However, there are also significant regulatory implications of cloud adoption for banks, with financial watchdogs around the world concerned about a handful of key issues. Among them is the matter of ensuring service continuity for customers in the face of any potential mishaps on the cloud; banks must ensure that they can transition from the cloud back to their own databases in such scenarios. Other important issues being currently scrutinised include how personal information is stored, how it is used, customer data protection, dependence on third-party providers and security of cloud infrastructure, while the potential for financial data to be mixed with other data on shared servers is also likely to be under the watchful eyes of regulators.
The Bank of England (BoE) is expected to soon begin testing the resilience of banks in the event of a disruption to the cloud, while the central bank’s Prudential Regulation Authority (PRA) is likely to conduct further research into the technology as a possible precursor to implementing regulation. In the United States, meanwhile, the Office of the Comptroller of the Currency is examining the relationships between banks and third-party vendors, such as cloud providers. This is of particular concern given that big tech companies that dominate the cloud-provision sector, such as Microsoft, Google and Amazon, are much less regulated than banks, which means that they must deliver their services whilst being compliant with existing banking rules.
And in January, the European Banking Authority (EBA) published its guidance on the use of cloud-service providers by financial institutions. The recommendations focus mainly on risk management by identifying specific challenges to banks, including “data protection and location, security issues and concentration risk, not only from the point of view of individual institutions but also at industry level, as large suppliers of cloud services can become a single point of failure when many institutions rely on them”.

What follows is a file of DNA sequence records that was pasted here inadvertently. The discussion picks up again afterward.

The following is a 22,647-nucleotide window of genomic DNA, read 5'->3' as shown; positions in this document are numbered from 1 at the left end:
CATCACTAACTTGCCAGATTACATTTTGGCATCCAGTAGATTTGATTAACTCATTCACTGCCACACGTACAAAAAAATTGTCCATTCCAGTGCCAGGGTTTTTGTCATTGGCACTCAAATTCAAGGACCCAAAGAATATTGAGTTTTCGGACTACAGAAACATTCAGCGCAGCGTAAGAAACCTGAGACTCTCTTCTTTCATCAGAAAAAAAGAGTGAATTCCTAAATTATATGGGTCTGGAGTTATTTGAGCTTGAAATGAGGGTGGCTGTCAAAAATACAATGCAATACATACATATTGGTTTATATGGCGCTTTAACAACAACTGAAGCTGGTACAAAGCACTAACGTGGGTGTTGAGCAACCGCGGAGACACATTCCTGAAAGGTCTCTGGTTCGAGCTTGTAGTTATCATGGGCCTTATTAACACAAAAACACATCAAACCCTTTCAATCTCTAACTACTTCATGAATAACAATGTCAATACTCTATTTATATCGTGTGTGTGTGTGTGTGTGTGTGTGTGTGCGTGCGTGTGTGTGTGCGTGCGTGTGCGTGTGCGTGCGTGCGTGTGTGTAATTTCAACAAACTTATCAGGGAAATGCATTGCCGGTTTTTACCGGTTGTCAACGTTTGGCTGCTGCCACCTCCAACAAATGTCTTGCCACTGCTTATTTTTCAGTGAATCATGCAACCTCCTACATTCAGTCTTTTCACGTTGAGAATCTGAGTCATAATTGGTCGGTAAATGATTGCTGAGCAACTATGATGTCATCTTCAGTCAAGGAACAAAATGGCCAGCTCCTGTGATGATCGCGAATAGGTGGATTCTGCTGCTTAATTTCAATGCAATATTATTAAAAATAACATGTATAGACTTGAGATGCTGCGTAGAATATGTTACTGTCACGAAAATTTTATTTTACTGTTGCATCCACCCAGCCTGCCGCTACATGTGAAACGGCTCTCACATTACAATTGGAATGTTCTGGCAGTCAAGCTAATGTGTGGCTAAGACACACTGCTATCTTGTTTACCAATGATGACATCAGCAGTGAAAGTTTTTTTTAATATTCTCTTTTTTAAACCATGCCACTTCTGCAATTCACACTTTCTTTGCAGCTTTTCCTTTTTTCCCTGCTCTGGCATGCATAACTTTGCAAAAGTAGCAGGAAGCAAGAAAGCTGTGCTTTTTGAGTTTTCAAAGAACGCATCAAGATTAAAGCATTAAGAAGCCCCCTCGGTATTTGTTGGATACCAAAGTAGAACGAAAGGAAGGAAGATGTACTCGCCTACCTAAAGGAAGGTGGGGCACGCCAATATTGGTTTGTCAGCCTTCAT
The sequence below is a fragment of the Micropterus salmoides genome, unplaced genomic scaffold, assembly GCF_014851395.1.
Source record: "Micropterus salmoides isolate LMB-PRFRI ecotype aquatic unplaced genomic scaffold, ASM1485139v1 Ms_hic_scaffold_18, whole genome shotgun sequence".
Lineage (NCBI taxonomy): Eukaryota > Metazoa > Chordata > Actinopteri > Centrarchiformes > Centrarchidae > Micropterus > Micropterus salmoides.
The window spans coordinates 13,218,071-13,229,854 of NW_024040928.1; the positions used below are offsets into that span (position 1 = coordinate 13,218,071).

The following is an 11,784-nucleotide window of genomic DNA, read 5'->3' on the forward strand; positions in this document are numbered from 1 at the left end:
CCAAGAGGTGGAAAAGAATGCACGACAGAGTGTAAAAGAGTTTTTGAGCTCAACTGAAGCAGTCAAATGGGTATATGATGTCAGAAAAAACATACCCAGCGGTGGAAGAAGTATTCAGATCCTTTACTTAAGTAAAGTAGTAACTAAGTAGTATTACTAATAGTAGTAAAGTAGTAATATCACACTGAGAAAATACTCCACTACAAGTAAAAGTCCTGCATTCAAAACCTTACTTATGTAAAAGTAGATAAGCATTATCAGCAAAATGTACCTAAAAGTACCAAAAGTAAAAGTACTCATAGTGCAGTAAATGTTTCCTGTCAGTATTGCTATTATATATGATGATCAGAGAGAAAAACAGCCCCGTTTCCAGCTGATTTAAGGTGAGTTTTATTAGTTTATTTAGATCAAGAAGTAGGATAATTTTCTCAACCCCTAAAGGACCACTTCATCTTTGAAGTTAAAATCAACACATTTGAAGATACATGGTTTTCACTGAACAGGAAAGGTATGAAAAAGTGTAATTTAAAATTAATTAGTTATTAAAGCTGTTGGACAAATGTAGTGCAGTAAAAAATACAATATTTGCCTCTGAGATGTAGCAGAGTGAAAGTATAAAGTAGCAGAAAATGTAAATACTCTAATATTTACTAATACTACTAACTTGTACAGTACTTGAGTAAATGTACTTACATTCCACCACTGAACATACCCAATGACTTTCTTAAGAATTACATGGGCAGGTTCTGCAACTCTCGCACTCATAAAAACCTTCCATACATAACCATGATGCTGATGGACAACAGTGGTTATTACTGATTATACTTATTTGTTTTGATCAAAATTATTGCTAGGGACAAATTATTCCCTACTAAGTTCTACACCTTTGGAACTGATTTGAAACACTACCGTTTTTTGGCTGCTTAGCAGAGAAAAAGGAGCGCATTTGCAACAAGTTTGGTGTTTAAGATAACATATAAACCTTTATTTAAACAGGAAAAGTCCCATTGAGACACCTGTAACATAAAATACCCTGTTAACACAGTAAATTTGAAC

Security is also a significant challenge when considering an industry-wide migration from traditional IT infrastructure to cloud computing, especially surrounding the issue of customer-data confidentiality. According to the EBA’s recommendations, this should be addressed by banks prior to any cloud outsourcing, by deciding on “an appropriate level of protection of data confidentiality, continuity of activities outsourced, and integrity and traceability of data and systems in the context of the intended cloud outsourcing”. Financial institutions should also check whether measures are required for specific scenarios, including “data in transit, data in memory and data at rest, such as the use of encryption technologies in combination with an appropriate key management architecture”. Indeed, much of the evidence suggests that the cloud can be just as secure as private data centres, while many are predicting that in terms of computing power, the next few years will see the cloud surpass the aggregate power used in all private data centres combined.
Speaking to the Financial Times in April, Microsoft said it believed that the key to successful cloud adoption in financial services “will be a tight partnership between regulators, financial institutions and cloud providers to ensure that the right frameworks, programs and processes are in place as financial services providers increase their usage of cloud services”. But given the multitude of benefits banks are already experiencing from utilising this technology, it seems more a case of when the industry goes full steam ahead with cloud adoption rather than if.